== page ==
Statistical analysis was performed using the SPSS 13.0 software package for Windows. Associations between clinicopathological features and IHC β-catenin and Nanog expression were analyzed using the chi-squared test. Multivariate survival analyses were performed with the Cox regression model. Overall survival (OS) was measured from the onset of treatment to the date of death or the survival status at the last date of follow-up. OS probabilities were estimated by the Kaplan-Meier method and the significance of differences was assessed by the log-rank test. Correlations between β-catenin and Nanog expression with clinicopathological factors were analyzed using Fisher’s exact probability test or the chi-squared test. A p-value < 0.05 was considered statistically significant.
Tumor specimen from 309 NSCLC patients consisting of 134 males and 175 female were included in this study. The median age was 52 years (range: 37–82 years). Of these patients, 167 (32.9%) were diagnosed as adenocarcinoma and 142 (33.1%) diagnosed as squamous carcinoma. Clinical stages, histological grades, and studied proteins were correlated as shown in Table 1. The tumor tissues was classified in three histological grades: grade 1 (126 patients), grade 2 (112 patients) and grade 3 (71 patients). The expression of membranous and nuclear, but not cytoplasmic, β-catenin expression were correlated with the histological grade (p<0.05), as shown in Table 1. Nanog expression that was localized in the nucleus was also correlated with the histological grade (p <0.01, Table 2).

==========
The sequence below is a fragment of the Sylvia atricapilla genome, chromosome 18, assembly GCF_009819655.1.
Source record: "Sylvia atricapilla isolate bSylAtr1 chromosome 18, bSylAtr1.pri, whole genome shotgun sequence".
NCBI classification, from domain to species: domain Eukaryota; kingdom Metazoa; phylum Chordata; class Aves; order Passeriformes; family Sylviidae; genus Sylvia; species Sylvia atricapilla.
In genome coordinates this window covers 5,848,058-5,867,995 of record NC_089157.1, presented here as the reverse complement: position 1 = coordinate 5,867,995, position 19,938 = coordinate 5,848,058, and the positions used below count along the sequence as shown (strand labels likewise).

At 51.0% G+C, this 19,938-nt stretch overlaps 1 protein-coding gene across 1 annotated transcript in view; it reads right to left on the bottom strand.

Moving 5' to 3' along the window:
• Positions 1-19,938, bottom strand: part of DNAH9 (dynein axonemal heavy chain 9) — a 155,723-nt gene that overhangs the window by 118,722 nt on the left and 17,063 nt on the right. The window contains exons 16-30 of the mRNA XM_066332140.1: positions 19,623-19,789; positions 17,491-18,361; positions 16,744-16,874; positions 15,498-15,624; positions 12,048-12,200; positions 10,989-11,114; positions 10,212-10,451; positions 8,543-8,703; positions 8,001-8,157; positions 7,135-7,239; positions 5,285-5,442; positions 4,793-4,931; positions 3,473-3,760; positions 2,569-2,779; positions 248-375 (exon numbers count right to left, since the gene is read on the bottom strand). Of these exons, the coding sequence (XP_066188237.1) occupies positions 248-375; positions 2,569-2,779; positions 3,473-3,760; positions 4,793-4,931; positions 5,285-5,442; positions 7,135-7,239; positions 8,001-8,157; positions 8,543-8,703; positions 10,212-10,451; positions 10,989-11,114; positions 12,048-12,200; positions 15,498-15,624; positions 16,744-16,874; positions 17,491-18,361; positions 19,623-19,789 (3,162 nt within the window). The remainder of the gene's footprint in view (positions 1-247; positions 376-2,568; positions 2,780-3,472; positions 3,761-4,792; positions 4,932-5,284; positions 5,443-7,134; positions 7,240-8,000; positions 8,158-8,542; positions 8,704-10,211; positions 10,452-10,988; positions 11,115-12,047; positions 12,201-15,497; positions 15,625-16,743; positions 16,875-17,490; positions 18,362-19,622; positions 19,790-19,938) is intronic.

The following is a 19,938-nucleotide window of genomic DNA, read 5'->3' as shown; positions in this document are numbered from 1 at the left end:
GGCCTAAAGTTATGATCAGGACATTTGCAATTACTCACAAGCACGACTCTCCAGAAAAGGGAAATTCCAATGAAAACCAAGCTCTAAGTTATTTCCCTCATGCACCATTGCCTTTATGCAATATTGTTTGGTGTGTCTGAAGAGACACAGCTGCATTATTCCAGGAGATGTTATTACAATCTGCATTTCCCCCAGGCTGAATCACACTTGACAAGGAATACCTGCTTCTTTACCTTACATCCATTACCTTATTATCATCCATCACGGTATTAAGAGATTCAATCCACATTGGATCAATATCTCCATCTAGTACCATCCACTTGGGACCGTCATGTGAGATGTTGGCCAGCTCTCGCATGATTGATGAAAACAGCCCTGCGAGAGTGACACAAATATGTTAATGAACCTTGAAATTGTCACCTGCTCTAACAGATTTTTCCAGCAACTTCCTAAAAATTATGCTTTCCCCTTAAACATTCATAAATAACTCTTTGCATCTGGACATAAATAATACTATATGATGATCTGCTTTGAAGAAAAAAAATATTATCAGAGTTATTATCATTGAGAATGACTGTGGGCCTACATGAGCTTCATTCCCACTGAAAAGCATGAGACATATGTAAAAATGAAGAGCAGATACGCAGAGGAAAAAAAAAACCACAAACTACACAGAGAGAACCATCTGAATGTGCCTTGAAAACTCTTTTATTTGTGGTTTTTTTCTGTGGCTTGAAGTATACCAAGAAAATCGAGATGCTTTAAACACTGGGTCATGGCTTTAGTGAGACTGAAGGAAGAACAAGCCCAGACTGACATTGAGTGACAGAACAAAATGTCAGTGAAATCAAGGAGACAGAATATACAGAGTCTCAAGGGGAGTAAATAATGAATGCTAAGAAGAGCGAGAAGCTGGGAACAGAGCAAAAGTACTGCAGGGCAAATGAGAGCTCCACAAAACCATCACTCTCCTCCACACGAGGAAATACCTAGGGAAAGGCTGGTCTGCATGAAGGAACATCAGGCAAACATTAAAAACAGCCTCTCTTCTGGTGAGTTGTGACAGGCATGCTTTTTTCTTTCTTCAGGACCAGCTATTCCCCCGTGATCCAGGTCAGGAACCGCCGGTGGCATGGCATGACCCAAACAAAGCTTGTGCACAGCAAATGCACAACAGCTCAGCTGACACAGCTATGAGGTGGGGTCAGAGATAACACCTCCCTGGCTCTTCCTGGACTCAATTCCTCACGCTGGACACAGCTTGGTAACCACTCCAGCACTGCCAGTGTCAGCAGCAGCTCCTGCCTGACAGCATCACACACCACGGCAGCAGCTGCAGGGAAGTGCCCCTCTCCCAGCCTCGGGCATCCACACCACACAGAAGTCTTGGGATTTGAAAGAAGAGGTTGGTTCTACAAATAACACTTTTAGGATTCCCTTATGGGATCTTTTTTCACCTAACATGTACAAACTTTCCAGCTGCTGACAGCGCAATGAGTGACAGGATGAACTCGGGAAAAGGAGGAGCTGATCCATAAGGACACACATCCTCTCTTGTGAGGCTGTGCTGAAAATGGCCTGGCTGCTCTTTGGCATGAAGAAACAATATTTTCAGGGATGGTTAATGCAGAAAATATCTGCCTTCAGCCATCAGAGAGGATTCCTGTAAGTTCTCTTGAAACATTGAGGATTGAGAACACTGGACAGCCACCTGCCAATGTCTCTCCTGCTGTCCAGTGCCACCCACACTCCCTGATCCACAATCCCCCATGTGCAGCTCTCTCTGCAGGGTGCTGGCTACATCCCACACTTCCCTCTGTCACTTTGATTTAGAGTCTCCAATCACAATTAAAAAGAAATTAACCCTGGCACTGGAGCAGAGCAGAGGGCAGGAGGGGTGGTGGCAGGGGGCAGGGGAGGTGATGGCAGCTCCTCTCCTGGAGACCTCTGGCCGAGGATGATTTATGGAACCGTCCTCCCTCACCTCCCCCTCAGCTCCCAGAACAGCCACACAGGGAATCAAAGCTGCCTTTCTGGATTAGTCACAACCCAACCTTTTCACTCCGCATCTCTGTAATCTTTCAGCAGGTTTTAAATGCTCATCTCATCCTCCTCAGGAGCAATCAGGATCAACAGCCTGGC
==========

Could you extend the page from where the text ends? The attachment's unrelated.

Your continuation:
Expression of β-catenin in NSCLC
Representative images of β-catenin immunohistochemical staining in NSCLC tissues are shown in Figure 1A-C. Positive membranous, cytoplasmic, and nuclear expression of β-catenin was detected in 67.0% (207/309), 43.0% (133/309), and 45.0% (139/309) of the NSCLC tissues, respectively.
Nanog is critically involved in regulation of cancer stem cells in several types of tumors and has been reported to be transcriptionally regulated by β-catenin. Thus we further examined Nanog expression in NSCLC specimen. We found that 30.4% (94/309) tumor tissues displayed Nanog immunoactivity that was located in the nucleus in most cases (Figure 1D).